Not all small business owners want their businesses for a lifetime. Many are keen to build value in a business and sell it off so that they can move on to other endeavours. But, even if your business has been your entire career, when you get to retirement age, you’ll still be looking to sell. Some owners are driven to put their businesses on the market due to financial needs. Others realize that outside investment is essential to future growth.
The owner who has her business in good shape with a solid history will be well-positioned for a clean lock, stock and barrel sale. And of course, selling your business when it is doing well is most likely to generate the highest price you can achieve. But it is not the only way to sell your business. If your business doesn’t have exciting potential as a going concern, it may still hold value that sellers will be interested in.
So, what do you have to sell?
Intellectual Property (IP)
Intellectual property (IP) is often poorly recognized and subsequently under-valued by small to medium business owners. IP is an idea, invention, discovery or creative expression such as designs, names and symbols. IP Rights are protected through mechanisms such as patents, trademarks, copyrights and, in some countries, as trade secrets. You don’t have to have the recipe for coke a cola or the code for Windows to have valuable IP assets in your business. You may have a unique manufacturing process or a particular customized system that you use with clients that delivers exceptional results. It is important to take stock of your IP and to document it.
If you are in a leadership position in your market, competitors are more than likely to regard your customer base as a highly valuable asset. The value of your customer base is most likely to be determined by the size of your market share represented by your total sales.
It is possible that it would be easier to sell the assets of your business, and for a better price, without the liabilities. This sort of sale requires careful planning though. You need to ensure that if you sell off everything of value, you will achieve enough from the sale to cover your liabilities such as the costs of employee entitlements and redundancies, as well as the costs of other obligations such as leases, contracts and tax.
You may have well-established distribution channels with solid agreements in place that might be attractive to a supplier of yours. You calculate the value of a distribution channel based on how much potential there is for them to pump products through it, enabling them to increase their sales, profit margins and market share.
Who are your potential buyers?
Apart from going through the usual channels to find an outside buyer, you can consider:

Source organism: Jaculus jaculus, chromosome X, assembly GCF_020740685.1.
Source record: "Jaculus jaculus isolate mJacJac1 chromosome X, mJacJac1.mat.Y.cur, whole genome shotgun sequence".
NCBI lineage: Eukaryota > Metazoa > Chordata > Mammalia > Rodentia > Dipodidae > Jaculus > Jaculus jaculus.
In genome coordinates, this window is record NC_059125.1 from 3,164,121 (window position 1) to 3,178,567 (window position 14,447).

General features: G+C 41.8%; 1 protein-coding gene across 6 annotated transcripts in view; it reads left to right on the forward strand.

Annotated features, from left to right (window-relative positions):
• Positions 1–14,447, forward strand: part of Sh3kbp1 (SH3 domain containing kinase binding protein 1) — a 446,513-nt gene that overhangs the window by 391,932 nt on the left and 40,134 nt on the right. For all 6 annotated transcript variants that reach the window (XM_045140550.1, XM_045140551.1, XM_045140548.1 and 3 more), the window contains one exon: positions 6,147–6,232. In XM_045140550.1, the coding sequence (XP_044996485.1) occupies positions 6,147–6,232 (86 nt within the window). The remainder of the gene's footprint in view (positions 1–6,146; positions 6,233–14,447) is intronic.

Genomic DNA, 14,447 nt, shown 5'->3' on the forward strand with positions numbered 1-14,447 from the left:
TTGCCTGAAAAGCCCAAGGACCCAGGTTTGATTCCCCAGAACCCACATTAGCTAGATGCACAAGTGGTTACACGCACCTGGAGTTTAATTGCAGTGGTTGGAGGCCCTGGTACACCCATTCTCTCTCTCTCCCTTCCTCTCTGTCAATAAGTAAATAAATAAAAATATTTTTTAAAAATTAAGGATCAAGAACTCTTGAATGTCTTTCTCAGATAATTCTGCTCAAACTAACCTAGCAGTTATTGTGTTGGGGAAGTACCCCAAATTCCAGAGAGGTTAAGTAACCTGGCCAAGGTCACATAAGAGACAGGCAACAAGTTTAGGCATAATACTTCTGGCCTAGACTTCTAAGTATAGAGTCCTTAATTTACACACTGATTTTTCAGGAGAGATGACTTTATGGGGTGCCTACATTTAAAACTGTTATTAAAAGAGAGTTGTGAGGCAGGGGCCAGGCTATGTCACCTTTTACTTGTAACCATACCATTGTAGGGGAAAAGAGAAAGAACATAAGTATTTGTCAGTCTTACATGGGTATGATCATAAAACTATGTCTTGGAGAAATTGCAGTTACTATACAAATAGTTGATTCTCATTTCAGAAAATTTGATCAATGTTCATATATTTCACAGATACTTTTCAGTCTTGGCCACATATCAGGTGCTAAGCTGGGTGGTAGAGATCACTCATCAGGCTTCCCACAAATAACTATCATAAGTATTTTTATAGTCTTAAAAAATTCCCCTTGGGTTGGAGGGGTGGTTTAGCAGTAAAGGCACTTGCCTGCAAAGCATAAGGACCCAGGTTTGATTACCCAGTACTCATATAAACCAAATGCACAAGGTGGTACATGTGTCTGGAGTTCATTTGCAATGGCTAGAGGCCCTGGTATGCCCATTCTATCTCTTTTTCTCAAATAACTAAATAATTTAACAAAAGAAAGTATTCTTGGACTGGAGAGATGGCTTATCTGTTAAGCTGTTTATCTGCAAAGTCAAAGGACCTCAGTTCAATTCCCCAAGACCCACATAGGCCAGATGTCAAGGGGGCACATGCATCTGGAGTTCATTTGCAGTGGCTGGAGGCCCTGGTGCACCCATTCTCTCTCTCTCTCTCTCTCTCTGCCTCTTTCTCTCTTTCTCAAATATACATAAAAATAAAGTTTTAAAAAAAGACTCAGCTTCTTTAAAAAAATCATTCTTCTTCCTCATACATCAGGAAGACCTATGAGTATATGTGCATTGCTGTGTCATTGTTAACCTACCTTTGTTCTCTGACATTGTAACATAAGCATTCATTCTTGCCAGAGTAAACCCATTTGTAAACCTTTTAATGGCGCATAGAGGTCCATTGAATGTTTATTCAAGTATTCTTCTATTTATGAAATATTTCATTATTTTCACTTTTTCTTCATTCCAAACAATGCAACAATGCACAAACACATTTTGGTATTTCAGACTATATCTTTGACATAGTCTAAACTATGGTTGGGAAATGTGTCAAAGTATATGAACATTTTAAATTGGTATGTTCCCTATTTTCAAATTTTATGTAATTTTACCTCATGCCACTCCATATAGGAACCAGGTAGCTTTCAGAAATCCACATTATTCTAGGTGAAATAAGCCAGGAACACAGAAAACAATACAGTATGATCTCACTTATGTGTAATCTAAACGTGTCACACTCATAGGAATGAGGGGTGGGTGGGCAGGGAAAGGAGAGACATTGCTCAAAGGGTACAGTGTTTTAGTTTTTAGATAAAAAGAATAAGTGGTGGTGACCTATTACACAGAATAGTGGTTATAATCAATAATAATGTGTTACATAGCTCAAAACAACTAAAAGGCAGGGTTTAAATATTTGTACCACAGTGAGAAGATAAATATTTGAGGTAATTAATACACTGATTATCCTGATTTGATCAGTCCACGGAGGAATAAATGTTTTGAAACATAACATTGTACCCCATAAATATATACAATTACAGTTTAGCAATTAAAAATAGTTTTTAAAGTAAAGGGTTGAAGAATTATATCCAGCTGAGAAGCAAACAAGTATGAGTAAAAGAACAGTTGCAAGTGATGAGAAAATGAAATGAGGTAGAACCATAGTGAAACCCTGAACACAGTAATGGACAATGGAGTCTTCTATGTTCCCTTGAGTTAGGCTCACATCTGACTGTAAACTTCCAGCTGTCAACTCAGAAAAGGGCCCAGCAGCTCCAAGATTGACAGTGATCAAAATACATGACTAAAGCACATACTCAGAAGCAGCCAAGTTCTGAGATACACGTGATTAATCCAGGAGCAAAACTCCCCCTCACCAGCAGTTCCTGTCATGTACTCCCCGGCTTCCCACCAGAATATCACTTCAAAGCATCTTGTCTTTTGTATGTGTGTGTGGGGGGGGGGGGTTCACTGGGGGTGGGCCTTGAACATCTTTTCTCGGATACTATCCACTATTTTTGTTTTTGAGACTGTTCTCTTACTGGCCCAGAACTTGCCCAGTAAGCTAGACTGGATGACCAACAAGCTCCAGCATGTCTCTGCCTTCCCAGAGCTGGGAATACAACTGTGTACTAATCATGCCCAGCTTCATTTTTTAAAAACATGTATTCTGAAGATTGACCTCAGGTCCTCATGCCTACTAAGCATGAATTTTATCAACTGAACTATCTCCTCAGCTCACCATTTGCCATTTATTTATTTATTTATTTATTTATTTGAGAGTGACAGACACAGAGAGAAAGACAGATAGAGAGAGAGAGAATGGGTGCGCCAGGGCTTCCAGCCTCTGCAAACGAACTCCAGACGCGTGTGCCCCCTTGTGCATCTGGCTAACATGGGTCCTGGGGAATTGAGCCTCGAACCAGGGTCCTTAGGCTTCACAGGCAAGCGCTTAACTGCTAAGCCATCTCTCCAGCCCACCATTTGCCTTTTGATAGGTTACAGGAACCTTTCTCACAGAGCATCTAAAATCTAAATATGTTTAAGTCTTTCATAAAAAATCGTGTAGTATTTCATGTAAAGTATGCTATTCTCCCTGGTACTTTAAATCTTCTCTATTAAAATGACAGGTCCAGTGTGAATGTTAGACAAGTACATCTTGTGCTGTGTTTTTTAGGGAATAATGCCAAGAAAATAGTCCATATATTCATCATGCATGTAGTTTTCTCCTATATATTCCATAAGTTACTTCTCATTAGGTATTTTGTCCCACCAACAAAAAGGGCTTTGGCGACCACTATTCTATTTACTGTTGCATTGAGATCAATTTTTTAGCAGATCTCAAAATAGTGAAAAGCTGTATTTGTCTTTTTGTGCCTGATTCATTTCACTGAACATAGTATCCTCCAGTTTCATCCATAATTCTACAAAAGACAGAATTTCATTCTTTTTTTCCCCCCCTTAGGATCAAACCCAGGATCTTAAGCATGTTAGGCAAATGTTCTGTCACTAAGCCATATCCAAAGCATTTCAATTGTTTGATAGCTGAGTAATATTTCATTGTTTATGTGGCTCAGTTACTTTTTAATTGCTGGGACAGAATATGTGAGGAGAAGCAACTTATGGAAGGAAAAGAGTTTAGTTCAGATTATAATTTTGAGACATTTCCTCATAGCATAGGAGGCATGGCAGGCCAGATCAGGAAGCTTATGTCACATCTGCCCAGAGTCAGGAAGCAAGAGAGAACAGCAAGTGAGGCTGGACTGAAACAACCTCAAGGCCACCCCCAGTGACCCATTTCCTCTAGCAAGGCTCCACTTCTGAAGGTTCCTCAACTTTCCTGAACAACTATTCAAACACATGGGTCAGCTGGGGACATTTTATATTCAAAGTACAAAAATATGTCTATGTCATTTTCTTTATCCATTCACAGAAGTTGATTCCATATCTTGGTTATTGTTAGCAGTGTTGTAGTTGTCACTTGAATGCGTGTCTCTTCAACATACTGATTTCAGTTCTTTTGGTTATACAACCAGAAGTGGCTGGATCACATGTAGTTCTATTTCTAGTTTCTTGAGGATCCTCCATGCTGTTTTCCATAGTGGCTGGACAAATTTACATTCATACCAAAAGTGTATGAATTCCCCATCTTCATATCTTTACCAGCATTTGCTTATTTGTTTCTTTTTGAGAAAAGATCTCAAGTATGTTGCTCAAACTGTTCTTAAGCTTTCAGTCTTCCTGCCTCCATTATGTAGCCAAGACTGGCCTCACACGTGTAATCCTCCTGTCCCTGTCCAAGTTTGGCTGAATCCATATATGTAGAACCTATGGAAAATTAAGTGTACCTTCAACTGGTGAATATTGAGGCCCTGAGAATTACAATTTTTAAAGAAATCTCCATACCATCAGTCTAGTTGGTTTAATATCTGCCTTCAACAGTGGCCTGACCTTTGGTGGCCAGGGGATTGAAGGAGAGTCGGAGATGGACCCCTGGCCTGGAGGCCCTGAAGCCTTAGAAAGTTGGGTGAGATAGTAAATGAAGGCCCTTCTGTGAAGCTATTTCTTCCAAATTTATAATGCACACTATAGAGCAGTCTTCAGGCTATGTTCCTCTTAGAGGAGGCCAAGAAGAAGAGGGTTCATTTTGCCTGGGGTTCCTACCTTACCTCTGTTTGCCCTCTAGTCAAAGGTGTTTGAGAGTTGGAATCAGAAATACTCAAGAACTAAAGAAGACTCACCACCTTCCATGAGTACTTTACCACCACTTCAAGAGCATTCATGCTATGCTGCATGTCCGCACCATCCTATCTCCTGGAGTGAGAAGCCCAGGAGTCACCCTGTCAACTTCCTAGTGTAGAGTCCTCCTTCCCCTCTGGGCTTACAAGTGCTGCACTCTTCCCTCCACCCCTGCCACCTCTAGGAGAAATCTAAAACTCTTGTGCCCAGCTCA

Facilitating a management buyout
You may have management personnel who have a passion for the business, the drive to keep it going and the ability to access the necessary capital in order to buy it. Some business owners may even provide financial backing for their management team to buy the business, which is known as an ‘earn out’ strategy. That option may involve staying on for some time in a consultant position to help manage the transition, specifying performance criteria in the sales agreement and tying the price of the business to performance for a period of time.
Keeping it in the family
Many business owners have built their businesses as a legacy to be passed on to family members. In this scenario, business owners are unlikely to realize the value for the business that they could achieve through a sale to an outside party. You can consider mitigating against this by stipulating in the sales contract that future performance-based ‘bonuses’ are paid to you as specific milestones are reached.
Winding down your stake
You may be interested in attracting a passive investor who wants a secure investment through gaining some of your shareholding but is happy to leave you with management control over the business and its future direction. You will need to convince a passive investor that your business is growing in value and can pay dividends regularly.
Bringing in the angels
Angel investors are generally those who seek out alternative investment options that are likely to deliver a high level of return on their investment. For a business owner, they can be a good option, especially if they can offer not just cash but connections and expertise as well. Unlike passive investors, the angels expect to have some control over their investment, such as a seat on your Board. You can expect that if your business doesn’t perform, their investment is most likely to be short term. You need to tread carefully with angels investors. If they become the majority shareholder of a business where most of your wealth is locked up, they have the power to exercise their right to take control of the Board and restructure your business.
Like you, these potential buyers, as well as the outsider others, are all looking for value. Know the value in your business. Get professional advice when you need it. Make and implement a clear plan for selling or transitioning your business.